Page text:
A bone found in Siberia has, in the first round of DNA and physical analysis, been categorized as neither modern human nor Neanderthal. Sometime between 48,000 and 30,000 years ago, a child aged around six years died in a remote cave. Interestingly, both modern humans and Neanderthals lived in the same area at around that time. The discoverers were careful to say they were not claiming a new species just yet, but the evidence suggests there was another offshoot to the human family tree, one that did not lead directly to us but coexisted the relatively recent past.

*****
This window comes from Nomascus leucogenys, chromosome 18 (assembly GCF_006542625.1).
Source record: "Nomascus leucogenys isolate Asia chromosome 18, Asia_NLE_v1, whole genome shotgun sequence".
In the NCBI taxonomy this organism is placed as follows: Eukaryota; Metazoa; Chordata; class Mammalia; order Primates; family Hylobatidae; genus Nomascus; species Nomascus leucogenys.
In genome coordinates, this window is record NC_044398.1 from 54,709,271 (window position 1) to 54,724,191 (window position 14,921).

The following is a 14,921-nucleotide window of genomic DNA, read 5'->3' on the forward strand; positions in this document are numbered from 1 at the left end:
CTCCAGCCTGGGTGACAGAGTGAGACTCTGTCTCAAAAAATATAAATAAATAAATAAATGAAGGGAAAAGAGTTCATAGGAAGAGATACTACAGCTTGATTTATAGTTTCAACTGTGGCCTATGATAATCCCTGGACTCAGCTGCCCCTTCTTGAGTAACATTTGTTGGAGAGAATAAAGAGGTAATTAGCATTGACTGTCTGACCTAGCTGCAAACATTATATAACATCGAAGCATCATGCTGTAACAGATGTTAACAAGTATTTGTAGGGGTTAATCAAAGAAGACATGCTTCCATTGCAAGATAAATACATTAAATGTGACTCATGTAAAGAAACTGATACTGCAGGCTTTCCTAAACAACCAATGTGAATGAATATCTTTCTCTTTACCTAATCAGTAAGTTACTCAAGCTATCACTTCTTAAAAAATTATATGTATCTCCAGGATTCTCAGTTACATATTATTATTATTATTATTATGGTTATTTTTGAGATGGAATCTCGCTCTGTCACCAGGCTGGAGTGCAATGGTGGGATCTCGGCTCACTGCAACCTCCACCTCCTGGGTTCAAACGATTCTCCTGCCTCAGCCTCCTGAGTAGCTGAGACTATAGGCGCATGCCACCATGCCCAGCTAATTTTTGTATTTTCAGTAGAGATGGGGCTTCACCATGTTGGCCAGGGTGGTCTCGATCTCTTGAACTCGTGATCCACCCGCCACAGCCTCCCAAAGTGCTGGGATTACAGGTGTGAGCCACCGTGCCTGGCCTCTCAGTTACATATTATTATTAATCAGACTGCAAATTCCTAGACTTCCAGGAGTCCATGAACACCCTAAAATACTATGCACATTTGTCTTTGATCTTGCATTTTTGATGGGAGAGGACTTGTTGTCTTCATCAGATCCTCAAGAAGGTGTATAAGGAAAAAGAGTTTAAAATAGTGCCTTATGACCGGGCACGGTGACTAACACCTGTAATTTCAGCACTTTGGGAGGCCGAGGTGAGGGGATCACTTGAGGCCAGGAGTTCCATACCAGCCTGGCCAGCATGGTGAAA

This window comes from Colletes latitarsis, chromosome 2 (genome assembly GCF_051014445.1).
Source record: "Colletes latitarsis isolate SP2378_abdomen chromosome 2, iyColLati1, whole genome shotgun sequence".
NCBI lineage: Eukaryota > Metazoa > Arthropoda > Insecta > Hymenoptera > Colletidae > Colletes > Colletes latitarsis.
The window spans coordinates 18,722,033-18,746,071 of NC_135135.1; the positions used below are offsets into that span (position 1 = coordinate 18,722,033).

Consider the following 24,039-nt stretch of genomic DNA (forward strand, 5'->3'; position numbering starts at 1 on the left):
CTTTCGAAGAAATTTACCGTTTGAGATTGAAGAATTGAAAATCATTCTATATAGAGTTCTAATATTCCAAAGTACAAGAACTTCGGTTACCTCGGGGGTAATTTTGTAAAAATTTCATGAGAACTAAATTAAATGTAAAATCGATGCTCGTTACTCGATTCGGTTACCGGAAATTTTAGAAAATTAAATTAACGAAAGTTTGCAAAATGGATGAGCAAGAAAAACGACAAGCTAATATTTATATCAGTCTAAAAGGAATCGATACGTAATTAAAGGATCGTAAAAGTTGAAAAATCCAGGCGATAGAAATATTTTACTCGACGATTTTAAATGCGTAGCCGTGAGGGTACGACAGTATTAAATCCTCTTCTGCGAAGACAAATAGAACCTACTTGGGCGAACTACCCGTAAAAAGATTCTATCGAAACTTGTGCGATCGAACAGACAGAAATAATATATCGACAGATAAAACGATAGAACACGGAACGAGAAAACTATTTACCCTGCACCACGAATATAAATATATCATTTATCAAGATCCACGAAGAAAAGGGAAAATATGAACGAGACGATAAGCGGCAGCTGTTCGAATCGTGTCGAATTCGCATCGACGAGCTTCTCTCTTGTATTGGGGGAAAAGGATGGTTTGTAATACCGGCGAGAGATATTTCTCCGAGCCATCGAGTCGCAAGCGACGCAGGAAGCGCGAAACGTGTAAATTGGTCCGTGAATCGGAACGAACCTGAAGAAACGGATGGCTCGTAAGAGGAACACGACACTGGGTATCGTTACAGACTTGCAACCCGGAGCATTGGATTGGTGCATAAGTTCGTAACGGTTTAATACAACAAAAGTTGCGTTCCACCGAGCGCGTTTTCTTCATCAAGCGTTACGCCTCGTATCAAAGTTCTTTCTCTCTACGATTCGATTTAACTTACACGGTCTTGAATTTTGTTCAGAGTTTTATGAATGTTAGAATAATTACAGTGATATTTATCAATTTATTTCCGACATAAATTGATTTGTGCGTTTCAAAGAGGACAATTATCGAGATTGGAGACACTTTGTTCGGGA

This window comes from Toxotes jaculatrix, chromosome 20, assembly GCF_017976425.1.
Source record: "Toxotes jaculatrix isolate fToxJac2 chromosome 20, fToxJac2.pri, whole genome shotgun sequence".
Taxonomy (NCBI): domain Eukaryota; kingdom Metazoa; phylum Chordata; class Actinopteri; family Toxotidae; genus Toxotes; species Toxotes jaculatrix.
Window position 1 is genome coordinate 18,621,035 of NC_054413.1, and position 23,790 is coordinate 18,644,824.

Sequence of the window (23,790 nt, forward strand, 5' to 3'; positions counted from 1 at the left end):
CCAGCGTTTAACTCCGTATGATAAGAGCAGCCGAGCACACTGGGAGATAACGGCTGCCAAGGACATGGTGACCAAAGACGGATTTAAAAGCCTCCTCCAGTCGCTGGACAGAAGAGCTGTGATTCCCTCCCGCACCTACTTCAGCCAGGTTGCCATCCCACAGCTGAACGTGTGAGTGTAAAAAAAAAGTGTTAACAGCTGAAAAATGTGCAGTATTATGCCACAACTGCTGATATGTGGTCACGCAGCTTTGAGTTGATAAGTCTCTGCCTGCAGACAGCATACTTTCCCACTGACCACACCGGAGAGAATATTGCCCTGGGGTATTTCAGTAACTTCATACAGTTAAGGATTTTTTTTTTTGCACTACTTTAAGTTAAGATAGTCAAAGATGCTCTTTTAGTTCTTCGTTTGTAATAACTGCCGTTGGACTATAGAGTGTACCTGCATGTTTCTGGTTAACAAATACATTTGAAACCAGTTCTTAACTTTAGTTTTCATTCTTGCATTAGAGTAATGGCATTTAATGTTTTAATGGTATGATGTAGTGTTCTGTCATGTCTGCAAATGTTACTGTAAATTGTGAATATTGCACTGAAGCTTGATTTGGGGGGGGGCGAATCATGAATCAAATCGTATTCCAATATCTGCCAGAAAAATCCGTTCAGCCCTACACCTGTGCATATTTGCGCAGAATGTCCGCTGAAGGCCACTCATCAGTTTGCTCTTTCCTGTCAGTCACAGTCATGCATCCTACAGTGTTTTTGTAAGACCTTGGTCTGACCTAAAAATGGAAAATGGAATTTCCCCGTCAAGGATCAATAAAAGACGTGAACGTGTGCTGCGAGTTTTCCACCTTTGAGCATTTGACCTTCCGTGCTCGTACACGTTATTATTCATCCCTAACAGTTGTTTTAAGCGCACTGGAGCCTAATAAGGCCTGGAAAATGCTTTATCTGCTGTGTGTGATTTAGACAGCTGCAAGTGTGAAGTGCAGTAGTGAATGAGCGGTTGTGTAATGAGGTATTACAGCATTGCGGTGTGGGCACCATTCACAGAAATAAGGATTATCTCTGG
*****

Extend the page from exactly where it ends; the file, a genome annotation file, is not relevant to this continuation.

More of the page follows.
COMMENT: This location is well north of the Pamir region, where a humanlike primate called the almas has long been reported, but it does make me wonder. There's a great deal of eyewitness evidence for the almas, although no physical evidence (the skull of an alleged almas-human cross has been argued about forever, with some cryptozoological researchers saying it's out of the human range and others saying there's no significant difference.) One problem with the almas being a real creature is that locals in some areas make the animal sound common, almost boringly so. Good physical evidence should have been relatively easy to come by, even given the ruggedness of its habitat.